With school wrapping up and high school seniors celebrating their accomplishments at graduation parties across the country, many young people are looking forward to beginning college in the fall.
For many teens, attending college also means joining a fraternity and sorority. In the United States, over 9 million college students are part of the Greek system. Fraternities and sororities have a presence at over 800 college campuses in North America.
Many students benefit from the socialization and sense of camaraderie the Greek system provides, but there are downsides to these organizations – and not all of them are obvious.
If your child is considering pledging a fraternity or sorority, you may be surprised to learn how these organizations handle liability for personal injuries.
For more information about injuries on college campuses, contact a Jacksonville personal injury lawyer.
Universities Disclaim Liability for Injuries at Fraternity and Sorority Houses
According to an NPR report, fraternities and sororities are private organizations that purchase private liability insurance.
In other words, colleges and universities are usually not legally responsible for injuries that occur in residences owned by fraternities and sororities.
Colleges and universities are also generally not liable for injuries that occur at private events, such as frat parties and frat-sponsored events.
Instead, personal injuries that happen on Greek property are covered by private insurance, which is funded by Greek member dues.
One of the main insurers of fraternities and sororities is the Fraternity Risk Management Trust, which has an estimated $1 billion in reserve.
Also Read : How to Prevent Sports Injuries this School Year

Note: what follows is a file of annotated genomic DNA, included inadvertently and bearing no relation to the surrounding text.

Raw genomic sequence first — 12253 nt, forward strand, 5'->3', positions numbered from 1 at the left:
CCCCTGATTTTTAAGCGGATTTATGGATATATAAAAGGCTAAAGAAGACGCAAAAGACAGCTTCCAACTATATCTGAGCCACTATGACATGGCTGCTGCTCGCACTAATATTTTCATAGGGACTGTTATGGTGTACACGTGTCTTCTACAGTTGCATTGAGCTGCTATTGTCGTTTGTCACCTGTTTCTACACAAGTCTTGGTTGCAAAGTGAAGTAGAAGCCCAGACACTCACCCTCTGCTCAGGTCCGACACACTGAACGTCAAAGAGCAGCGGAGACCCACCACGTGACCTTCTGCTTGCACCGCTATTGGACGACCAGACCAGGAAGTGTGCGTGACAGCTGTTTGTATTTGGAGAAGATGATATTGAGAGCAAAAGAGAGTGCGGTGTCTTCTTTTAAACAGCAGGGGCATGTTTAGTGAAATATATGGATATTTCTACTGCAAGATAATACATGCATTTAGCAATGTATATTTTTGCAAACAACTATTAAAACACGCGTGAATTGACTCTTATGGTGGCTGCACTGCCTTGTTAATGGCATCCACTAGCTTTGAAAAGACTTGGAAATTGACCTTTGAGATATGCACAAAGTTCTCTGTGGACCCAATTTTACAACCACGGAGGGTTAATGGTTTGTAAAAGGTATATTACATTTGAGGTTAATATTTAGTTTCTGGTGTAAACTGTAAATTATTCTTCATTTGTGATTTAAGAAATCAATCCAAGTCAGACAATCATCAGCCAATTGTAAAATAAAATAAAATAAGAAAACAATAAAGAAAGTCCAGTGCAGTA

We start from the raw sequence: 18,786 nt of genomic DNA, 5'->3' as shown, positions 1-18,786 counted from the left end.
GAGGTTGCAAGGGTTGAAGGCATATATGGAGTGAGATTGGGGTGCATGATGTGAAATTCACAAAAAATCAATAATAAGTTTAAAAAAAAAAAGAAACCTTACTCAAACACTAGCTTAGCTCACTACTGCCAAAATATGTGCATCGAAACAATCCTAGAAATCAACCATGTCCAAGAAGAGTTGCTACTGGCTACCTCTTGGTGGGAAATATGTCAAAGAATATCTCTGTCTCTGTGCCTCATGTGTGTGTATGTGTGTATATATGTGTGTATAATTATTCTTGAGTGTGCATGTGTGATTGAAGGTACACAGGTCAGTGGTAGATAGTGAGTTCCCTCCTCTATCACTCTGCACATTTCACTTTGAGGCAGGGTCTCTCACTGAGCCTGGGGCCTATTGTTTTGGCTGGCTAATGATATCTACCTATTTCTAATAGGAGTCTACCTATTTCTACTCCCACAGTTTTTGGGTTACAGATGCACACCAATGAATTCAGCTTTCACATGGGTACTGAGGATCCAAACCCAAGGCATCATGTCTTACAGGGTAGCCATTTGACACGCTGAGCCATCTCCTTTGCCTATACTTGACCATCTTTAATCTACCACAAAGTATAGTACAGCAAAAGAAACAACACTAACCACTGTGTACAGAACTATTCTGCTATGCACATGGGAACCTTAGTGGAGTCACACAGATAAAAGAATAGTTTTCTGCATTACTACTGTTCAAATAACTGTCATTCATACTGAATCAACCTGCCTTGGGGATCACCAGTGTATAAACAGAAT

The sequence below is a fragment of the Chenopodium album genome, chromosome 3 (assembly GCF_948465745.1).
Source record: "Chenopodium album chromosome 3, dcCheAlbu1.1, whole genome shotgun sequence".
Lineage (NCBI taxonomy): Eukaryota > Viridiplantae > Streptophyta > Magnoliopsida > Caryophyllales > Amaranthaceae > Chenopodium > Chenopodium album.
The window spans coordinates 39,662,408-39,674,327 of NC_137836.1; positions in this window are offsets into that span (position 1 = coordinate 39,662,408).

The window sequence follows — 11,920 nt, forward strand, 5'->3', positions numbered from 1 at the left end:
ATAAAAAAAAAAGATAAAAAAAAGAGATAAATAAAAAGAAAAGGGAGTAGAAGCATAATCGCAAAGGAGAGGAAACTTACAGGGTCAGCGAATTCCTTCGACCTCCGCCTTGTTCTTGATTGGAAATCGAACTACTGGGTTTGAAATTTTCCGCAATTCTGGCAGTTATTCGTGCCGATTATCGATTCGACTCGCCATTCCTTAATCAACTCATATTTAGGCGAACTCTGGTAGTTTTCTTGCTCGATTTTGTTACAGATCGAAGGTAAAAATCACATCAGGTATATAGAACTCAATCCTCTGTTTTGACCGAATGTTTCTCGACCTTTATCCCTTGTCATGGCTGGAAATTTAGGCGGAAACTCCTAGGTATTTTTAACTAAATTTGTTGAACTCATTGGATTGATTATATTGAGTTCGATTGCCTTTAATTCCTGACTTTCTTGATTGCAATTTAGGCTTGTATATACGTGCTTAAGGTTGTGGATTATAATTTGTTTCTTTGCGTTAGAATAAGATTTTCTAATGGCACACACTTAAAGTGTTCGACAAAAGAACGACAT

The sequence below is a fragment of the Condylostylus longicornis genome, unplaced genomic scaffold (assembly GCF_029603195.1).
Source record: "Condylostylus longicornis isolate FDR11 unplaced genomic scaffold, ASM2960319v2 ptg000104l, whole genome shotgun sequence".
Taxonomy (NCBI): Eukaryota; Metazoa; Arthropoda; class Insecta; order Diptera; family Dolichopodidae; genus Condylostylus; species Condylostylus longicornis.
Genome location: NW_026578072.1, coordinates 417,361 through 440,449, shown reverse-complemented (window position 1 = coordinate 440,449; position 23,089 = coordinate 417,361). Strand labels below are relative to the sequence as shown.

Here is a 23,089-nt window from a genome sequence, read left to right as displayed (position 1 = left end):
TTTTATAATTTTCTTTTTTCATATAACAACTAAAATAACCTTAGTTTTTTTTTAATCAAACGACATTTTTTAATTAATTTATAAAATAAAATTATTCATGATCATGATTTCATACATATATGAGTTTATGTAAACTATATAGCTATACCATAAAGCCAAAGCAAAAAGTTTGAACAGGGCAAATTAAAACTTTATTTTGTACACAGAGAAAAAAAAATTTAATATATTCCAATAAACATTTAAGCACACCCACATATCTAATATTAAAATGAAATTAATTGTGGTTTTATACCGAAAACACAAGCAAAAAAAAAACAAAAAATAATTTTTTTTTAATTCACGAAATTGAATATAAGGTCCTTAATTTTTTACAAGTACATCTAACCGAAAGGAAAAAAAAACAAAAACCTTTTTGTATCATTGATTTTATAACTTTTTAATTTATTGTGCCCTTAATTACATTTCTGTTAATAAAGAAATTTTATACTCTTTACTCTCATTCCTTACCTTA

Individual Liability for Accidents at Fraternity Events
Although many parents feel relief at knowing their son or daughter is covered by private insurance in the event of an injury, the report goes on to state that many Greek insurance policies exclude coverage for intentional acts, such as assault, hazing, and injuries caused by car accidents.
These exclusions can expose individual fraternity and sorority members to personal liability, which means plaintiffs often make claims against the homeowner’s insurance policies held by students’ parents.
In 2012 and 2013, over 80 members of a Yale University fraternity were named in a wrongful death lawsuit and two personal injury lawsuits stemming from a 2011 accident, in which a member of the fraternity lost control of a U-Haul truck and crashed it into spectators at a tailgating party. The crash killed one woman and injured two others.
In denying the fraternity’s motion for summary judgment, the judge indicated that state law may make the fraternity’s individual members liable for the accident under the principle of agency.
The judge wrote: “… [T]his court concludes that there are circumstances under which individual members of an unincorporated association may be held vicariously liable for the negligent acts of another member.”
The case settled in 2016 for an undisclosed amount. As part of the settlement, none of the fraternity members admitted responsibility for the accident.
In another case in 2009, a college freshman sued a fraternity, her own sorority, her university, and her state’s board of education after she fell 25 feet from an open window during a party. Her case was dismissed when the court ruled there was “no evidence of an inherently dangerous condition.”
Contact a Jacksonville Personal Injury Lawyer about Your Case
If your son or daughter has been injured at school or college, whether on or off campus, you need an experienced Jacksonville personal injury lawyer on your side as soon as possible. These are complex cases that usually involve many different parties.
It’s important to protect your rights. Don’t wait to speak to an attorney about your case.